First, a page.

In this opinion piece, Paul Lin, CEO of mobile app developers Empirical Works, says it’s paramount to have a good app name, and gives us the run-down on how to make sure it’s actually good.
It is no exaggeration to say that naming your app well is critical for its success. A well-named app is instantly noticeable and memorable when a user spots it in the app store – with so many new apps landing on the app stores each day, visibility is essential.
A well-named app also tends to pop up high on the search results list when users search for a topic relevant to it.
But naming an app isn’t easy – after all, you’ve only got a tiny few characters to do it, and those characters need to convey a lot of explicit and implied messaging.
What to do
1. Research your name ideas first
The app name obviously has to be original, and it can’t just be original on the app store that you’re submitting it to; if you’re planning on setting up a website, Facebook page, and Twitter account to support the app (and of course you should be doing that), then you’ll need to make sure your app’s desired name is original across the whole Internet. Discard any app name ideas where you spot duplication.
2. Use a compound word
A popular trend among the most popular apps is to take a word that describes what the app does (“note”, “Tweet”), and enhance it with an emotive word that grabs the user’s attention (“Ever,” “bot”). The result is a descriptive word that immediately engages the user’s emotional interest while also explaining what the app does (you guessed it – “Evernote” and “Tweetbot”).
3. Make it pronounceable
This should go without saying, but a person should be able to repeat the name of the app in conversation. So, make sure you have a really good reason before mashing symbols or numbers in between letters in your app name.
4. Use correct grammar
An app will occasionally hit the big time when its name is presented all in caps, or starts with a lowercase letter, but if you do this you’ll be fighting an uphill battle for legitimacy you wouldn’t have to fight otherwise. We strongly recommend that you name apps using sentence-case, where you capitalise the first letter of each word, use lower-case for each other letter, and don’t capitalise small joining words such as “the”, “and,” or “is.”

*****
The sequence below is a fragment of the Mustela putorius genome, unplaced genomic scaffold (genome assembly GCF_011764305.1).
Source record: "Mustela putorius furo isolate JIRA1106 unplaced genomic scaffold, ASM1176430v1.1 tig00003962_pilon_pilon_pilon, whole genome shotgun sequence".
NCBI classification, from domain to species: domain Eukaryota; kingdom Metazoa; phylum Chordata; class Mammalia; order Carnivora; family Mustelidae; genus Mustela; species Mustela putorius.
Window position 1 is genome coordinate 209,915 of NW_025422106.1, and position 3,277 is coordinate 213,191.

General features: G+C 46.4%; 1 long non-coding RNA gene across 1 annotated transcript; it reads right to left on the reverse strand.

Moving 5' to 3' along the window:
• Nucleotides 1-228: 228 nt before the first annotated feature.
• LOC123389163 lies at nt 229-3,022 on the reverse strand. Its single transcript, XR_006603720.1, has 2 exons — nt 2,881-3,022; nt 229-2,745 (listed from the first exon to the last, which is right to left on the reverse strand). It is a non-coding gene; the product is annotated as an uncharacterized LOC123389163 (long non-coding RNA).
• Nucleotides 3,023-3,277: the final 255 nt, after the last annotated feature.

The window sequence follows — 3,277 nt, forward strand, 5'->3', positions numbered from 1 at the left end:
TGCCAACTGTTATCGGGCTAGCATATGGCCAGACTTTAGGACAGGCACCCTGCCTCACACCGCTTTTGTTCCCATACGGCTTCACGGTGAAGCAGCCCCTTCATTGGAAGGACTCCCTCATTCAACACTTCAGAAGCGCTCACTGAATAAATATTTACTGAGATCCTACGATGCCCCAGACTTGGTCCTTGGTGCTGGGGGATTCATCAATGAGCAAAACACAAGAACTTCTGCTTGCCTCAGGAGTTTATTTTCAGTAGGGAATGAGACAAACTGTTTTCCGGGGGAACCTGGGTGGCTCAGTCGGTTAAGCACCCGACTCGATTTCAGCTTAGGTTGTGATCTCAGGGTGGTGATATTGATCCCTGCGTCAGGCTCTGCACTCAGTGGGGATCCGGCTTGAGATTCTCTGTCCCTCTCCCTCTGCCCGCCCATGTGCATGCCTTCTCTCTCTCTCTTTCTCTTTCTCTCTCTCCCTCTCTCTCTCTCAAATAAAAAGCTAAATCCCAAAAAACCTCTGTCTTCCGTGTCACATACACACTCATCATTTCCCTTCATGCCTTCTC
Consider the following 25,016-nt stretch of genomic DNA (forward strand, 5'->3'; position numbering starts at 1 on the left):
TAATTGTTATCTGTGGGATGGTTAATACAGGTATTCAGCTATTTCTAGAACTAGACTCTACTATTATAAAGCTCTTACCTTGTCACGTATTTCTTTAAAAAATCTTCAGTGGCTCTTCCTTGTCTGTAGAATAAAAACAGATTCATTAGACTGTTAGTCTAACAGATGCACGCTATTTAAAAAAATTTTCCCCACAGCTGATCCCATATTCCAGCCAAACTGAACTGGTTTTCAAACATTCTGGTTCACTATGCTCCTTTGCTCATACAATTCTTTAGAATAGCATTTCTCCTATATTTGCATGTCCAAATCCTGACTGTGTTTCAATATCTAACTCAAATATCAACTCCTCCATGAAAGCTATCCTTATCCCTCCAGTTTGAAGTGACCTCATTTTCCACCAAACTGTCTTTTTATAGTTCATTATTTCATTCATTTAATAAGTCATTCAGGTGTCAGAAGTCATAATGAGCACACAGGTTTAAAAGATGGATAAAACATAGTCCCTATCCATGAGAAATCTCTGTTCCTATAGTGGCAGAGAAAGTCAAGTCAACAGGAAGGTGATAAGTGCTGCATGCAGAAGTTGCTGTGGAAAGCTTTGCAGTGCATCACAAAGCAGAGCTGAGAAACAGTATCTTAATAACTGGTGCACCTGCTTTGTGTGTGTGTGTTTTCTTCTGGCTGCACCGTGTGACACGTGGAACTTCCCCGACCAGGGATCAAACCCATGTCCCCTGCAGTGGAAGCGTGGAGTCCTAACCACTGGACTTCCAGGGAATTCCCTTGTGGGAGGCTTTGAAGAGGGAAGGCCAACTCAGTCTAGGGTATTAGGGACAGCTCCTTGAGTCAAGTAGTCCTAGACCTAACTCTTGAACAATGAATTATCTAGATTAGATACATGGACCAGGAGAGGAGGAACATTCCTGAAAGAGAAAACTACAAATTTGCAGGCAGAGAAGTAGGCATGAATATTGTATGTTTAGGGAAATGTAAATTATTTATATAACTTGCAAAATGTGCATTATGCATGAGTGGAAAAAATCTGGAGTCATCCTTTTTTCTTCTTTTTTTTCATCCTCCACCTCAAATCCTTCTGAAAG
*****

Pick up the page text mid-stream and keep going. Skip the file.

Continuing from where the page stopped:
5. Use no more than 11 characters for the bundle display name
Research has shown that a name should be 11 characters or fewer. Coming in at or below that number will mean the app looks clean and complete on the user’s collection of apps on their device, which in turn helps to generate confidence in it.
What not to do
1. Fail to optimise for keywords
Before your name your app, you should research what the most popular keywords are, related to what the app does. The name of the app should reference at least the most popular search term, because in doing that, the app will be more easily discoverable through search.
2. Use an overused or trademarked name
If you’ve built a game and put “Angry” or “Zombies” in the name, then you’ve deliberately put it out into a swampland filled with “Angry” and “Zombie” games that consumers are tired of wading through. Call your photo-taking app “Insta-something,” and you may well have Facebook’s lawyers come knocking. Don’t infringe on trademarks, and don’t use overused names.
3. Miss out on taking advantage of bundle display name vs app name
After coming up with a killer bundle display name, many developers forget to follow through and come up with something more descriptive. The app name can be significantly longer and more descriptive than the bundle display name, and it is here where you can load your app up with good, highly searchable words to pull in any audience that might be looking on the Internet for what your app is offering.
4. Fail to research your Twitter and Web URL first
So many developers come up with a killer app name that is original and interesting to the app store, only to discover that either the URL or social media profiles for that name are already taken. This can really impact on the public perception of your app, if the pre-existing account and website (where you can’t control content) are of a poor standard. We can’t emphasise this one enough: make sure you’re able to register all social media profiles and websites you’ll need to suit the name of your app before you register the app name.
The app that you’re developing only gets to have one name (with a few notable exceptions). You want to make sure it’s a name that can last, to prevent confusion amongst your audience. Take your time and do your research before settling on a name. Call in some focus groups, or speak to an expert in naming design. That extra couple of weeks or months (and small additional expense) can mean the difference between a best seller, and something that languishes down the bottom of the app store.
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